Synchrony!….[Three!]

Boys-in-the-Boat-Rowing2_t560

{this is the third post in) a series of Seven Things that Improv Gives us}

Currently I’m reading ”The Boys in the Boat” at bedtime. And I’m loving it. I’m completely drawn in to the story of this nine young men – the University of Washington crew team – who persevere against all odds, and win the olympic gold in Berlin in 1936 (under Hitler). At the time all the great crew teams were Ivy League schools in the east – Harvard, Penn, Cornell, Yale, etc. University of Washington’s crew team didn’t come from a place of means. Many were sons of lumberjacks and farmers; many like Joe Rantz came through such adversity and abandonment from his own family (twice!). The author chronicles how Joe often felt like an outsider from even his own teammates. The varsity coach Al Ulbrickson kept trying new configurations of the boys in the boat. They’d do well, but then fall apart.  Then Continue reading “Synchrony!….[Three!]”

Embodying a Posture of YES! ….TWO!

 

YES

One of the Core ideas of improv is saying YES. It’s basically unlearning what we learned in our terrible twos – No! No! No! : )

In the Improv world…..You and I come on the stage together and you say, “Hey Doctor Miller I’m here for my 2 o’clock appointment.”

Me: I’m not a doctor. I’m standing here at this bus stop.

This is known as blocking and the scene goes nowhere. I’m basically saying ‘That was a stupid idea. I’m starting over.’ 

[Take 2] Continue reading “Embodying a Posture of YES! ….TWO!”

Laughter IS the Best Medicine … ONE!

Laughing Together

What if Laughter actually is the Best Medicine?

Doc: Well Sarah, seems like you’ve got a lot of maladies right now in your life – physical, psychological, emotional.

Sarah: [ thinking: ‘tell me something I don’t know’ ]

Doc: Well, I could put you on Xerozaphanictaphase* (there are a number of side effects including Extreme Anger at medical authorities….so I tend not to prescribe this.), and some other pill options, but you know what I’m gonna do?
[Doctor scribbling on her prescription note pad] Continue reading “Laughter IS the Best Medicine … ONE!”

SEVEN things Improv Gives Us! GO!

In your Fridge

Often in my enthusiasm I assume Everyone Else in the world is similarly enthused. This is true of Improv too.  Often people, understandably, are a bit fearful because considering improv brushes up against one of the biggest fears people have: public speaking. Only improv is worse, they think, because you don’t have ANY plan, AND you may look like a fool on top of it. I get it. And, trust me with this, but as you enter into the world of improv via taking a class, going to a show, participating in an improv workshop at your workplace, you’ll discover there is SO MUCH that it gives us that nourishes our lives!

There’s an improv game called ”Seven Things”. It goes like this: Continue reading “SEVEN things Improv Gives Us! GO!”

Using your body to take your place in life

prison-cell-hands-bars

Imagine you are in an 8×12 cell in the county jail. The cell has bunk beds, so add another person. The jail is overcrowded so add a third person who sleeps on a cot on the floor. And add a toilet. You’re in this cell for 18 hours per day; if there’s an incident in the jail, then you may be in your cell for 23 hours per day. This is the situation at the Skagit County Jail where I serve on the jail chaplaincy team.  Continue reading “Using your body to take your place in life”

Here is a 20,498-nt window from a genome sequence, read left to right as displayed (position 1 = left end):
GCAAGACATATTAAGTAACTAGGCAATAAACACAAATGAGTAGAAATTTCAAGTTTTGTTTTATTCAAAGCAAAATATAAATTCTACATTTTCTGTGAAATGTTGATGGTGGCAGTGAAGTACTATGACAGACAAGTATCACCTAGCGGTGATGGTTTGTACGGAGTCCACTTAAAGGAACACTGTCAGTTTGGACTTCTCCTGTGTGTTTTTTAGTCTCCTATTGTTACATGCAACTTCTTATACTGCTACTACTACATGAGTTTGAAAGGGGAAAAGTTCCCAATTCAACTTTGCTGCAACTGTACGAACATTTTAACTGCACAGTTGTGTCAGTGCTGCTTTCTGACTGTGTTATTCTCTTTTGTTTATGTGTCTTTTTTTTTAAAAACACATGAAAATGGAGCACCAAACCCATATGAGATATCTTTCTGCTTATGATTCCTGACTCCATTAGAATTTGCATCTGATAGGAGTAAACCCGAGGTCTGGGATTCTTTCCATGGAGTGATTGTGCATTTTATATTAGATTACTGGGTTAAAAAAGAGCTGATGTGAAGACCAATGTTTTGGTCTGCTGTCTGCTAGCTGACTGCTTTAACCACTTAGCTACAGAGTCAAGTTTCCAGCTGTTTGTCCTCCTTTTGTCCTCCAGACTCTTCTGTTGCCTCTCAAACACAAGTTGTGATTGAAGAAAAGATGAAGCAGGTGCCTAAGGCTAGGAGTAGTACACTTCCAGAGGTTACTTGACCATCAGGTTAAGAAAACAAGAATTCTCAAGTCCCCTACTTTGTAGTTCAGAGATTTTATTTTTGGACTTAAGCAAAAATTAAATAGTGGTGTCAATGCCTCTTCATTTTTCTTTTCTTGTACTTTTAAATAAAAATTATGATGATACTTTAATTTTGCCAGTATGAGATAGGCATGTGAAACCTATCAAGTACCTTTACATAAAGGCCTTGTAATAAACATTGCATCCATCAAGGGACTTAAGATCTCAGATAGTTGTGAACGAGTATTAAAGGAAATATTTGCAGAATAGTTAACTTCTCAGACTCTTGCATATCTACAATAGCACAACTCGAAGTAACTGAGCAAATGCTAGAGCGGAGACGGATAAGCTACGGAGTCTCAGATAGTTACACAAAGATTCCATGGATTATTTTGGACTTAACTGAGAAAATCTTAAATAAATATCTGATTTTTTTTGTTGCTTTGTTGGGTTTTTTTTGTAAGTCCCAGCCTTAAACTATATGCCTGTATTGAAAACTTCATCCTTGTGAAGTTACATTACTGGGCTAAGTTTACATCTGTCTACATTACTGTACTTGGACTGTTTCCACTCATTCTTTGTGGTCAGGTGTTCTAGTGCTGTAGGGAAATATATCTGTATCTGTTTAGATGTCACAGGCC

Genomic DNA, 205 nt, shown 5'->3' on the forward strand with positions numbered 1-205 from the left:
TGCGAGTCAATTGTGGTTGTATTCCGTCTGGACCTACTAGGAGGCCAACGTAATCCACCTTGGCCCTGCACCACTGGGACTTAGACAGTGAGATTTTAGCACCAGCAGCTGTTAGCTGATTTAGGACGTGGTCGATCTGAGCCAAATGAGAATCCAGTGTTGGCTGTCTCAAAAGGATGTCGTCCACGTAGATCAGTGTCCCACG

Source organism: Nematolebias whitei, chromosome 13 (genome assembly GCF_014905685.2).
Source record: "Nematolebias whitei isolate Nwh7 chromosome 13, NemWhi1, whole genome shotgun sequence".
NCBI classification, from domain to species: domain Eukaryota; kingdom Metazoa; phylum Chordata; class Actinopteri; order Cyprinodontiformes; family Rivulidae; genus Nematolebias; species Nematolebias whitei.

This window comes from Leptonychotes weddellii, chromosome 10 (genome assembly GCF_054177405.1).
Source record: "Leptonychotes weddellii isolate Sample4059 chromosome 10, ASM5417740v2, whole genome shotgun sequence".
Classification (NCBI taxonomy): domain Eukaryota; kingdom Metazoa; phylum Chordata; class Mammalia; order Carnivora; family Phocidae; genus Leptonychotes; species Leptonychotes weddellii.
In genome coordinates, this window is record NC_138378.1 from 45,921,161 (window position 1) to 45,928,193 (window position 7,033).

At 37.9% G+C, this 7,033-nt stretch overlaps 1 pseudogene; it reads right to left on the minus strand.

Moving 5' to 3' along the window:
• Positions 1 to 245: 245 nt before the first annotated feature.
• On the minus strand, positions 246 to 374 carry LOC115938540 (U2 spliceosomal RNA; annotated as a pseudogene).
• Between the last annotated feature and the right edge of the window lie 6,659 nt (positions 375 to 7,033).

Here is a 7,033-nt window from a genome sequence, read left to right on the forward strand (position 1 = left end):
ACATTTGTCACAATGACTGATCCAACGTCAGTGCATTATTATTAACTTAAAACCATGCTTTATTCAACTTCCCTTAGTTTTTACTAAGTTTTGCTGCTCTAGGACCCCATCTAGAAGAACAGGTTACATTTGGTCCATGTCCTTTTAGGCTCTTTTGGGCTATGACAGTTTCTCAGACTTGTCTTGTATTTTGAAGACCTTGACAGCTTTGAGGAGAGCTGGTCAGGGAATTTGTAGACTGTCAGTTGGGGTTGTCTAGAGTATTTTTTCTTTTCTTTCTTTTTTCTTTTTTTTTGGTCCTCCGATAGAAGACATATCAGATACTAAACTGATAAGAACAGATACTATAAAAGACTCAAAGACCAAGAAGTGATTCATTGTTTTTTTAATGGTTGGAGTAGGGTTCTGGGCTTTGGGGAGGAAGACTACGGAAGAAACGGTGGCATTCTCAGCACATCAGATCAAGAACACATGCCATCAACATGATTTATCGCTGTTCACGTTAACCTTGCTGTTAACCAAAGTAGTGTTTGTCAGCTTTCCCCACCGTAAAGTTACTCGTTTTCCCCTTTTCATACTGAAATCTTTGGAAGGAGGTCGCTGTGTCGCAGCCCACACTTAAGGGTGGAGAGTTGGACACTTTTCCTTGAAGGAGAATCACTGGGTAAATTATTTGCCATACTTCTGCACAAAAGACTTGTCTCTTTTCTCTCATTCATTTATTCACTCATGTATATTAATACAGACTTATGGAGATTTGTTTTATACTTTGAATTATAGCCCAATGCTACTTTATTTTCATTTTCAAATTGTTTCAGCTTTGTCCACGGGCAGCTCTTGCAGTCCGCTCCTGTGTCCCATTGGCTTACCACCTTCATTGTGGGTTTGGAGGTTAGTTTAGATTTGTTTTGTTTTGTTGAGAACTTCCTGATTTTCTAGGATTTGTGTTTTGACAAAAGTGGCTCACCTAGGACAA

Inserting Trampolines

Noam Sauls drawing
[image from ”The Body Keeps the Score”. Drawing by Noam Saul]

“On September 11, 2001, five-year old Noam Saul witnessed the first passenger plane slam into the World Trade Center from the windows of his first-grade classroom at PS 234, less than 1,500 feet away. He and his classmates ran with their teacher down the stairs to the lobby, where most of them were reunited with their parents who had dropped them off at school just moments earlier. Noam, his older brother, and their dad were three of the tens of thousands of people who ran for their lives through the rubble, ash, and smoke of lower Manhattan that morning.”

This story is told by Bessel Van der Kolk M.D., in his book, “The Body Keeps the Score: Brain, Mind, and Body in the Healing of Trauma”. He continues.. Continue reading “Inserting Trampolines”

You should have seen the Look on His Face!

Related image

[Or, ”I Want to Share My Joy with You, Part 2]

One of the gifts of St Ignatius that the Jesuits have carried on is the idea of Composing the Place or Entering the Story. I’ve done this here and there on my own and in Skagit County Jail in my jail chaplaincy there with Tierra Nueva. Basically, you take a scripture passage from the gospels – one with Jesus in it – and enter into the story in your imagination using ALL five of your senses. It’s an embodied experience. And you are basically doing Improv with Jesus as you go. [ I wrote about this in Fall 2013 when I did this with inmates and we entering the story of Jesus Calming the Storm ]

A few weeks ago I spent a week on an Ignatian spiritual retreat. It was a new thing for me. I was alone at a cabin on the Olympic Peninsula. Continue reading “You should have seen the Look on His Face!”